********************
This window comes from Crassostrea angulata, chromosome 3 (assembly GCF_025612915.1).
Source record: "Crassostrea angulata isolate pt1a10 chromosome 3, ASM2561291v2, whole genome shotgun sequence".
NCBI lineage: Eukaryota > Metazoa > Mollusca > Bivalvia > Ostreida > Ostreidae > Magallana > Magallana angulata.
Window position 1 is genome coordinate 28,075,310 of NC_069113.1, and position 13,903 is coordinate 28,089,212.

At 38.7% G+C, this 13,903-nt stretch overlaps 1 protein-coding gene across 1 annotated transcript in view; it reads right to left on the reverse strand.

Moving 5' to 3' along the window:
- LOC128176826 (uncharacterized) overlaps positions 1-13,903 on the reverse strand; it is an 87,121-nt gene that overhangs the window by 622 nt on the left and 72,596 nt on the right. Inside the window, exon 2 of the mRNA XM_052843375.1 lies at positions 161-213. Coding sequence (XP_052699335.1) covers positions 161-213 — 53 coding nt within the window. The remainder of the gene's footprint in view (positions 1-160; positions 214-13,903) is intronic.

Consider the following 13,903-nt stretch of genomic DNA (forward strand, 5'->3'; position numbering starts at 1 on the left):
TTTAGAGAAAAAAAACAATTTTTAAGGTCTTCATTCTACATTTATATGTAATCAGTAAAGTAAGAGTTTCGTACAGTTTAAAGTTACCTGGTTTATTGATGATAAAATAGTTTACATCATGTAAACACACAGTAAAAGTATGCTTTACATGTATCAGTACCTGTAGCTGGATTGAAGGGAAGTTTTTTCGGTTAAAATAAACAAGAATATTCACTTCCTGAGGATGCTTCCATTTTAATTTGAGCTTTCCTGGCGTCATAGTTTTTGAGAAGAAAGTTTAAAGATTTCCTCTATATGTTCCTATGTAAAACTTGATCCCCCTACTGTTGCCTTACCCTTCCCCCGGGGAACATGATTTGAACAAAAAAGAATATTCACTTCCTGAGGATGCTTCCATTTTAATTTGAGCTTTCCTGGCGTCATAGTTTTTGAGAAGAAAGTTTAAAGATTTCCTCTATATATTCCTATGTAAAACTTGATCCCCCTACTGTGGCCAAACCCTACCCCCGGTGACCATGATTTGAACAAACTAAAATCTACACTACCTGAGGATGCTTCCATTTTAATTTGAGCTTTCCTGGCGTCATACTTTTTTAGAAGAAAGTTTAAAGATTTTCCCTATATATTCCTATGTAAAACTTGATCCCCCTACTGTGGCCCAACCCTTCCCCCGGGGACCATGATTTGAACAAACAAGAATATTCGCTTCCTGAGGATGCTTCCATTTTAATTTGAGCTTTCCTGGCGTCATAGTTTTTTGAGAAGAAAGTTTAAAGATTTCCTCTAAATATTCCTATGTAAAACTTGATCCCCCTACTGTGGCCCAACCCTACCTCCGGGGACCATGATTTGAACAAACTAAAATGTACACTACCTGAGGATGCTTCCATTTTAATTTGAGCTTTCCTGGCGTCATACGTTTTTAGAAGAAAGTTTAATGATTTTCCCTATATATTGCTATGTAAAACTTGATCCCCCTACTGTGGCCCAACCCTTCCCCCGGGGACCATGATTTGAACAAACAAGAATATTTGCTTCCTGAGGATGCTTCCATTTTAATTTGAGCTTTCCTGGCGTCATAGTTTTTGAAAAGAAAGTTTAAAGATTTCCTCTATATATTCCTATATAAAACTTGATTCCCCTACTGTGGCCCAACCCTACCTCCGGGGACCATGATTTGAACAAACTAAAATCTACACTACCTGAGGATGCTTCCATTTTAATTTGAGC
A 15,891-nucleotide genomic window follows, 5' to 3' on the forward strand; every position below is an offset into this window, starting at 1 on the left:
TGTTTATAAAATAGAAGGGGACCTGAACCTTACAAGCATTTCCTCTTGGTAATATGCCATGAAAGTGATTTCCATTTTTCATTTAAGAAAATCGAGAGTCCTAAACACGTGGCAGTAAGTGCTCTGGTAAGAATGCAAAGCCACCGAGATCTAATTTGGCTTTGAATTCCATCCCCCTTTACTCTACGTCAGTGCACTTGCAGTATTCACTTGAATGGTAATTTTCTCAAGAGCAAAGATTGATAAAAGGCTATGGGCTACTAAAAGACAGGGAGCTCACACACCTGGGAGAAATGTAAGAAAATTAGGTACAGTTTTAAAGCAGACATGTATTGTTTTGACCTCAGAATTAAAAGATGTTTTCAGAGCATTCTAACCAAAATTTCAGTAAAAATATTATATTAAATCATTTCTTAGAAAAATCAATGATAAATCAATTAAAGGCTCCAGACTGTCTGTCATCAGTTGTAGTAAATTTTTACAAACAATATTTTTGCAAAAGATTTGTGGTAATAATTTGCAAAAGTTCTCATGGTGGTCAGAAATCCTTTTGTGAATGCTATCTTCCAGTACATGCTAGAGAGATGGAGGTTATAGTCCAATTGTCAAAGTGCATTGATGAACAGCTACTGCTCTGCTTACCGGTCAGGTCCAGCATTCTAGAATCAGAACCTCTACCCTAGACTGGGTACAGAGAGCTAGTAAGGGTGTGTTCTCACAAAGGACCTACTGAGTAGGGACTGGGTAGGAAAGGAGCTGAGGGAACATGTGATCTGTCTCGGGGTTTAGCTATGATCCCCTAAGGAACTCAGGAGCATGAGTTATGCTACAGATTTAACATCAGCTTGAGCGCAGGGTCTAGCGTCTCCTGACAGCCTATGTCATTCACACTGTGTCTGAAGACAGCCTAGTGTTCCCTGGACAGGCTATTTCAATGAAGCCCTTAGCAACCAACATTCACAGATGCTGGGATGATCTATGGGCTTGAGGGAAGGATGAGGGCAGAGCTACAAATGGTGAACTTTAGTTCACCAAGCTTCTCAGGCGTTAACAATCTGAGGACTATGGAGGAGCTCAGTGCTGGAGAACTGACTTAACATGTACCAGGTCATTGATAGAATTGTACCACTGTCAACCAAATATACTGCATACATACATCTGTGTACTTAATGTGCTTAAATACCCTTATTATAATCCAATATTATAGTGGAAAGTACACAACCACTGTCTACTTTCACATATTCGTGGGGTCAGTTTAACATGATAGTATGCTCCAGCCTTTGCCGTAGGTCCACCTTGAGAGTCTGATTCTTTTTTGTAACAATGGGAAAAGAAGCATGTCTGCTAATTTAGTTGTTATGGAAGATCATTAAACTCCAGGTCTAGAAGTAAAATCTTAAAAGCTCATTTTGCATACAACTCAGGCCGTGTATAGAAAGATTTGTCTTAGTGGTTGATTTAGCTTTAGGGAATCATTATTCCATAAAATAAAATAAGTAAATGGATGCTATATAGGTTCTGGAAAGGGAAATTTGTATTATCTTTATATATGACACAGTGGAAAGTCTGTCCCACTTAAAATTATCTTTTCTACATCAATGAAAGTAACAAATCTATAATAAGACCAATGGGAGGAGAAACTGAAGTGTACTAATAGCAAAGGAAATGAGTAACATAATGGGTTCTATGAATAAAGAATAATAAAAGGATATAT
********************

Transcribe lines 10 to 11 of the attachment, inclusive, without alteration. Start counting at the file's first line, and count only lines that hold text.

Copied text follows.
A 15,891-nucleotide genomic window follows, 5' to 3' on the forward strand; every position below is an offset into this window, starting at 1 on the left:
TGTTTATAAAATAGAAGGGGACCTGAACCTTACAAGCATTTCCTCTTGGTAATATGCCATGAAAGTGATTTCCATTTTTCATTTAAGAAAATCGAGAGTCCTAAACACGTGGCAGTAAGTGCTCTGGTAAGAATGCAAAGCCACCGAGATCTAATTTGGCTTTGAATTCCATCCCCCTTTACTCTACGTCAGTGCACTTGCAGTATTCACTTGAATGGTAATTTTCTCAAGAGCAAAGATTGATAAAAGGCTATGGGCTACTAAAAGACAGGGAGCTCACACACCTGGGAGAAATGTAAGAAAATTAGGTACAGTTTTAAAGCAGACATGTATTGTTTTGACCTCAGAATTAAAAGATGTTTTCAGAGCATTCTAACCAAAATTTCAGTAAAAATATTATATTAAATCATTTCTTAGAAAAATCAATGATAAATCAATTAAAGGCTCCAGACTGTCTGTCATCAGTTGTAGTAAATTTTTACAAACAATATTTTTGCAAAAGATTTGTGGTAATAATTTGCAAAAGTTCTCATGGTGGTCAGAAATCCTTTTGTGAATGCTATCTTCCAGTACATGCTAGAGAGATGGAGGTTATAGTCCAATTGTCAAAGTGCATTGATGAACAGCTACTGCTCTGCTTACCGGTCAGGTCCAGCATTCTAGAATCAGAACCTCTACCCTAGACTGGGTACAGAGAGCTAGTAAGGGTGTGTTCTCACAAAGGACCTACTGAGTAGGGACTGGGTAGGAAAGGAGCTGAGGGAACATGTGATCTGTCTCGGGGTTTAGCTATGATCCCCTAAGGAACTCAGGAGCATGAGTTATGCTACAGATTTAACATCAGCTTGAGCGCAGGGTCTAGCGTCTCCTGACAGCCTATGTCATTCACACTGTGTCTGAAGACAGCCTAGTGTTCCCTGGACAGGCTATTTCAATGAAGCCCTTAGCAACCAACATTCACAGATGCTGGGATGATCTATGGGCTTGAGGGAAGGATGAGGGCAGAGCTACAAATGGTGAACTTTAGTTCACCAAGCTTCTCAGGCGTTAACAATCTGAGGACTATGGAGGAGCTCAGTGCTGGAGAACTGACTTAACATGTACCAGGTCATTGATAGAATTGTACCACTGTCAACCAAATATACTGCATACATACATCTGTGTACTTAATGTGCTTAAATACCCTTATTATAATCCAATATTATAGTGGAAAGTACACAACCACTGTCTACTTTCACATATTCGTGGGGTCAGTTTAACATGATAGTATGCTCCAGCCTTTGCCGTAGGTCCACCTTGAGAGTCTGATTCTTTTTTGTAACAATGGGAAAAGAAGCATGTCTGCTAATTTAGTTGTTATGGAAGATCATTAAACTCCAGGTCTAGAAGTAAAATCTTAAAAGCTCATTTTGCATACAACTCAGGCCGTGTATAGAAAGATTTGTCTTAGTGGTTGATTTAGCTTTAGGGAATCATTATTCCATAAAATAAAATAAGTAAATGGATGCTATATAGGTTCTGGAAAGGGAAATTTGTATTATCTTTATATATGACACAGTGGAAAGTCTGTCCCACTTAAAATTATCTTTTCTACATCAATGAAAGTAACAAATCTATAATAAGACCAATGGGAGGAGAAACTGAAGTGTACTAATAGCAAAGGAAATGAGTAACATAATGGGTTCTATGAATAAAGAATAATAAAAGGATATAT